GIRMOS – Gemini Infrared Multi-Object Spectrograph

The Dunlap Institute is leading the development of an infrared spectrograph for the Gemini Observatory called the Gemini Infrared Multi-Object Spectrograph, or GIRMOS.

GIRMOS is designed to produce high angular-resolution and highly sensitive infrared images of the sky. It will image four objects simultaneously within a two arc-minute field of view—a capability known as multiplexing.

The spectrograph will target high-redshift (1 < z < 10) galaxies to help in the study of their formation and evolution, back to a time in the early universe when galaxies were first forming. It will also in the investigation of galaxy mergers in dense environments.

It will enable near-field cosmology through the study of metal-poor stars in the Milky Way Galaxy’s central bulge. It will also help astronomers investigate star formation physics in the Milky Way.

GIRMOS will serve as a precursor to the IRMOS spectrograph, a high-priority instrument for the Thirty-Meter Telescope now under construction in Hawaií. It will serve as an important follow-up instrument for the James Webb Space Telescope (JWST) when it is launched in 2018.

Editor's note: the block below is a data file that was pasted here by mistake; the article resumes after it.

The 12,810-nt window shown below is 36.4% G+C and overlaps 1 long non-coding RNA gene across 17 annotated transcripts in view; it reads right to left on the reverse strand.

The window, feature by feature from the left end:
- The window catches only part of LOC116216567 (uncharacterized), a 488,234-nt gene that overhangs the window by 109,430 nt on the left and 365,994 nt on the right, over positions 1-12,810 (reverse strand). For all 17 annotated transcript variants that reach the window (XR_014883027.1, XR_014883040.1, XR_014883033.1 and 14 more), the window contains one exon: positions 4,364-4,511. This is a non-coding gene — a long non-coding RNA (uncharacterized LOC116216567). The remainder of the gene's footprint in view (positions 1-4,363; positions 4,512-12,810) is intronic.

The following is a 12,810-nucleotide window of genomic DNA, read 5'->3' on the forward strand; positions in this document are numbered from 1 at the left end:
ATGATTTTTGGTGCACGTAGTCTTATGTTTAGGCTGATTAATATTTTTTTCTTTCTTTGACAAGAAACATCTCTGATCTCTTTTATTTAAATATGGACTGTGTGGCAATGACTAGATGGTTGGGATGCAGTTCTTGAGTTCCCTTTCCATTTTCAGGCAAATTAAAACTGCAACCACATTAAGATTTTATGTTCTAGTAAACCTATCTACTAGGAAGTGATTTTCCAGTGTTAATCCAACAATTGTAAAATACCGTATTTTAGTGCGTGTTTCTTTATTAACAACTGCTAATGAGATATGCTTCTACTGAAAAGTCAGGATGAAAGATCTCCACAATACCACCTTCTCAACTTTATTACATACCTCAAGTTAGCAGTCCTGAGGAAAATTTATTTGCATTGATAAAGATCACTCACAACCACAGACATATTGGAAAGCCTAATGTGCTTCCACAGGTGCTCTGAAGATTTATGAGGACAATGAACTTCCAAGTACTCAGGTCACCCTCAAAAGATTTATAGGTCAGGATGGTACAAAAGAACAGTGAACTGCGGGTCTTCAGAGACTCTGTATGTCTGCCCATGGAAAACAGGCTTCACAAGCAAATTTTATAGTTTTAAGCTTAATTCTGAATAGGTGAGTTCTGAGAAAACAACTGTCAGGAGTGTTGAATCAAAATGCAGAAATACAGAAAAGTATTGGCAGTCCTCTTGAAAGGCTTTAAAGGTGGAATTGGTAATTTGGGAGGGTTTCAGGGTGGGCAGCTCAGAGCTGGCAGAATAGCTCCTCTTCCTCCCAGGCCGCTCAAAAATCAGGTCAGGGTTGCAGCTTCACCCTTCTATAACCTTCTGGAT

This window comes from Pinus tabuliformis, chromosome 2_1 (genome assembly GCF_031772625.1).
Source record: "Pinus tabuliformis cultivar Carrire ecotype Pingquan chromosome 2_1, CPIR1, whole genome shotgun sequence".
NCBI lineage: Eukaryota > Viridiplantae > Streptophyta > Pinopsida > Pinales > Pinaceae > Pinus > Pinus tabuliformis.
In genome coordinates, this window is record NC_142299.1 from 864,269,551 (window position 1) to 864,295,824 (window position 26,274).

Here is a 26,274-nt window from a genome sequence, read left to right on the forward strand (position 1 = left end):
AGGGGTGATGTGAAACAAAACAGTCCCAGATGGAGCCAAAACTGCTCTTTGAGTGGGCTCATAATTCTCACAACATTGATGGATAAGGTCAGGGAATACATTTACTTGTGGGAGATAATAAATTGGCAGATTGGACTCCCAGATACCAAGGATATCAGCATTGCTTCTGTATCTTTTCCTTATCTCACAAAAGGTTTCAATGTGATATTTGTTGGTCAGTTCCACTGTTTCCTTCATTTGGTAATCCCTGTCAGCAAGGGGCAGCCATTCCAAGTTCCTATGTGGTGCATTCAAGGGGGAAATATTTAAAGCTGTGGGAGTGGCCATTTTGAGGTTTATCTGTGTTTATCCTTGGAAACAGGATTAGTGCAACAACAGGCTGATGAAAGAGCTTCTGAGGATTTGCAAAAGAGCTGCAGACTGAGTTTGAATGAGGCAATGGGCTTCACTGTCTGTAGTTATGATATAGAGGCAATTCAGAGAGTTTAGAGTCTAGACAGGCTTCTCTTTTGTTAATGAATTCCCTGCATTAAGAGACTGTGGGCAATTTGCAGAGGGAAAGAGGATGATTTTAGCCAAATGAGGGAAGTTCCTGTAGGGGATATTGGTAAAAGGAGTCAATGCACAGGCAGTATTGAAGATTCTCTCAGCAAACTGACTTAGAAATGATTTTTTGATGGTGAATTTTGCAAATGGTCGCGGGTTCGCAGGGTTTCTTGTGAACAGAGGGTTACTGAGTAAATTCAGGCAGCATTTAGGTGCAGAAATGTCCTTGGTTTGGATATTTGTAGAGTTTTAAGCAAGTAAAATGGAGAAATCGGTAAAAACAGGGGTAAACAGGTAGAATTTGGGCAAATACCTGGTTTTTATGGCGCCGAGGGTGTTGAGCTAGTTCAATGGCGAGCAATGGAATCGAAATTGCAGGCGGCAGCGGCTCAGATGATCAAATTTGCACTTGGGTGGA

GIRMOS is designed for use on the 8-metre telescopes of the Gemini Observatory, the largest telescopes available to Canadian astronomers.

Major partners include:

  • Adaptive optics: Dalhousie University, University of Victoria,
  • Calibration: UBC
  • Spectrographs: U of T; Université Laval
  • Software: Saint Mary’s University; NRC

Additional partners include York University and University of Manitoba

The project is being led by the Dunlap’s Prof. Suresh Sivanandam, and is being funded through a Canadian Foundation for Innovation (CFI) award of $5 million, with $7.8 million from provincial and other partners. The funding was announced in October 2017.

For details, visit Prof. Sivanandam’s personal research page.


Gemini South Observatory on Cerro Pachón in northern Chile. Image: Gemini Observatory; AURA